ED: A+. The screwball comedy was one of the best things to come from Hollywood in the ‘30s and there was no better example of the genre than this film. All right, the plot is somewhat preposterous, but that was true of screwball comedy in general – absurd reactions to absurd situations. Irene Bullock (Carole Lombard) is a scatterbrained socialite who wins a treasure hunt when she finds a “forgotten man” living in the city dump. That man is none other than Godfrey (William Powell), who accompanies her to the society ball with her to prove her claim and ends up as the family’s butler as she feels sorry for him. While Godfrey is the perfect butler, the Bullock family is anything but normal; a bunch of spendthrifts who are bankrupting patriarch Alexander (the wonderful Eugene Pallette), the only reasonable member of the family. Her mother, Angelica (Alice Brady), lives in luxury, keeping a "protégé" (Mischa Auer) whose duties should involve declaiming great literature and playing the piano, but whose real talents lie in leaping about the room like a gorilla and scarfing up second helpings at every meal. Her sister Cornelia (Gail Patrick) is bitter because she not only lost the scavenger hunt but got pushed into an ash heap after insulting Godfrey. Meanwhile the maid, Molly (Jean Dixon), briefs Godfrey on the insane world he is entering and falls in love with him. Irene loves Godfrey, too, and perhaps down deep, even does Cornelia. Godfrey, though, has a secret: he was born rich but down on his fortune after a heartbreaking romance. The family never do manage to figure out he's too good to be a butler (or a bum); they're all blinded by their own selfishness, except for Irene, who would like to undo the buttons on his pants, a clever way of getting around the censors. Godfrey, for his part, has come to like and admire his fellow hobos at the dump. Offended by the way the Bullocks treat their wealth so uselessly, his solution is one of those outcomes we love so much in screwball comedy because it’s totally impossible in real life. For the film to work and work so well, the chemistry between Godfrey and Irene must be as strong as steel. The studio originally wanted Constance Bennett for Irene, but Powell held out for Lombard, an actress he was once married to from 1931-33, and whose divorce from her was one of the few amicable examples in Hollywood, so he knew they had chemistry. (By the way, this is the first instance of a divorced couple playing a couple in a film.) Though the rest of the cast is wonderful, the only competition faced by Lombard and Powell comes from that gravelly voiced genius, Pallette who, if given a few more scenes, might well have walked away with the movie. His speech in the scene where he’s finally had enough ranks with the best ever spoken in a comedy: "What this family needs is discipline. I've been a patient man, but when people start riding horses up the front steps and parking them in the library, that's going a little too far. This family's got to settle down!" Besides the direction by Gregory La Cava and the screenplay co-authored by Marx Brothers veteran Morrie Ryskind, pay particular attention to Ted Tetzlaff’s cinematography. As Roger Ebert points out in his review, never has a black and white film looked so alluring: “Everything that can shine, glimmers: the marble floors, the silver, the mirrors, the crystal, the satin sheen of the gowns.” Just another reason why I love this movie so much.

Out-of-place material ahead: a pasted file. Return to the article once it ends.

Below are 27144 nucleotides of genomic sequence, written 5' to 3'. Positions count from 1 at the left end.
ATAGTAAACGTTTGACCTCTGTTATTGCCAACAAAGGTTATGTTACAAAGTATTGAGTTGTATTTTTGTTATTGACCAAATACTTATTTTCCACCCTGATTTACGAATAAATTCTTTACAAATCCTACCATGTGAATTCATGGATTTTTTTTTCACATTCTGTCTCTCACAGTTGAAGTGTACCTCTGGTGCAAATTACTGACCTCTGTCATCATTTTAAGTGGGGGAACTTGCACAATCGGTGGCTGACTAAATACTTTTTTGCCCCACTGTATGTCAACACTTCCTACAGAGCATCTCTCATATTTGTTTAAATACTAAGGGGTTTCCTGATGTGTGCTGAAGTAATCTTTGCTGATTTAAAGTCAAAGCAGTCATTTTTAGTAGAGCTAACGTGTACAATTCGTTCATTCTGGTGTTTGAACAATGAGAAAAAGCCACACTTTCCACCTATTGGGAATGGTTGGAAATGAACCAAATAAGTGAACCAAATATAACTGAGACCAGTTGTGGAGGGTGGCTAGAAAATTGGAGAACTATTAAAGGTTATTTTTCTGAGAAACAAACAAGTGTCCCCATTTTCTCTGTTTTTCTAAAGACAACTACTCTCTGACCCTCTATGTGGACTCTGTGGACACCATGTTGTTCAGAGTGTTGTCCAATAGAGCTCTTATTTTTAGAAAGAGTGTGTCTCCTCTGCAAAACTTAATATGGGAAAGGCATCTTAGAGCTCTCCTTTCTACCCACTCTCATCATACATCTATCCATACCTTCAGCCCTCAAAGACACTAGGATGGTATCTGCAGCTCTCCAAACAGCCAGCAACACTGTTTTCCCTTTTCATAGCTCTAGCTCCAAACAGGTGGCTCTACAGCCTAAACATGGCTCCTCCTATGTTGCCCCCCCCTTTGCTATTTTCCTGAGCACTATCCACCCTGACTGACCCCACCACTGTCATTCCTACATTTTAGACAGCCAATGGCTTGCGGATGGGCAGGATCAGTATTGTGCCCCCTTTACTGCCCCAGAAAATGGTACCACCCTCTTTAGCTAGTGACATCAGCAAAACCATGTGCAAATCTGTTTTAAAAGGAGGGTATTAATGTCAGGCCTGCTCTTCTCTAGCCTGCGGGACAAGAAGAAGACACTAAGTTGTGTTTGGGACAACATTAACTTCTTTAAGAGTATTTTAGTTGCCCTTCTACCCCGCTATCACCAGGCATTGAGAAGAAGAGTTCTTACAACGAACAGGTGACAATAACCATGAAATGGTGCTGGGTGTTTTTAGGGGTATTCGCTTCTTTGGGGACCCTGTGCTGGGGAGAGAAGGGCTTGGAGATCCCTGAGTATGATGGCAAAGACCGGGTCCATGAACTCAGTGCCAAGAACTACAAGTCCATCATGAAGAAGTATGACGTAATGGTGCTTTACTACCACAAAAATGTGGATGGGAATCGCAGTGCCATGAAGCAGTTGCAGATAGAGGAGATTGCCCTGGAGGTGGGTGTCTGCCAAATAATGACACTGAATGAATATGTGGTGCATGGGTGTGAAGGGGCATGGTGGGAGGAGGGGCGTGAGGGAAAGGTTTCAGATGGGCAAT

DAVID: A+. This is one of the most sophisticated screwball comedies I've ever seen. It is also a great social commentary as the nation emerged from the Great Depression. William Powell plays Godfrey, who we first see as a "forgotten man," an unemployed guy who lives in a shack by New York City's dump next to the East River. A spoiled socialite (Gail Patrick) needs him as part of a scavenger hunt, offering him $5 to come with him. He pushes her into an ash pile, which draws laughter from her sister Irene (Carole Lombard). Irene turns out to be a genuine and kind person, and Godfrey agrees to be her "forgotten man" to win the game. He then tells off the rich socialites participating in the spectacle. Irene offers him a job as her family's butler, which Godfrey accepts. It turns out her family, the Bullocks, are bizarre and hilarity ensues. It's later revealed that Godfrey himself comes from a wealthy family but gave it all up after a bitter breakup that made him suicidal with plans to jump into the East River. The rich are portrayed as self-centered idiots while those down on the luck are the salt of the Earth. That probably played well with the movie-going audience in 1936 when the film was released. But the story is timeless and holds up exceptionally well today. The movie moves at a fast pace with terrific lines delivered by an incredibly strong cast. It's a very clever film and one to be enjoyed.

For the complete list of films on the TCM TiVo Alert, click here.

1 comment:

  1. My Man Godfrey....BRILLIANT and you can watch it again and again and enjoy every moment